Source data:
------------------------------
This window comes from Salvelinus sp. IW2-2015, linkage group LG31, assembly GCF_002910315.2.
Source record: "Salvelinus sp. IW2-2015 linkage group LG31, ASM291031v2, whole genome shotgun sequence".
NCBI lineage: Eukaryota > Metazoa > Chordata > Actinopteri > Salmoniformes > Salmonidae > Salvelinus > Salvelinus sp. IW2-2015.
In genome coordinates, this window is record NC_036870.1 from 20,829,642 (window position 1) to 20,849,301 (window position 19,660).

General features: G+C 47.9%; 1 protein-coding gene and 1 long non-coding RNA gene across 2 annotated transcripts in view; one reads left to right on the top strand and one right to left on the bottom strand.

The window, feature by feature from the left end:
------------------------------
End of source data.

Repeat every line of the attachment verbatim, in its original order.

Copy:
This window comes from Salvelinus sp. IW2-2015, linkage group LG31, assembly GCF_002910315.2.
Source record: "Salvelinus sp. IW2-2015 linkage group LG31, ASM291031v2, whole genome shotgun sequence".
NCBI lineage: Eukaryota > Metazoa > Chordata > Actinopteri > Salmoniformes > Salmonidae > Salvelinus > Salvelinus sp. IW2-2015.
In genome coordinates, this window is record NC_036870.1 from 20,829,642 (window position 1) to 20,849,301 (window position 19,660).

General features: G+C 47.9%; 1 protein-coding gene and 1 long non-coding RNA gene across 2 annotated transcripts in view; one reads left to right on the top strand and one right to left on the bottom strand.

The window, feature by feature from the left end: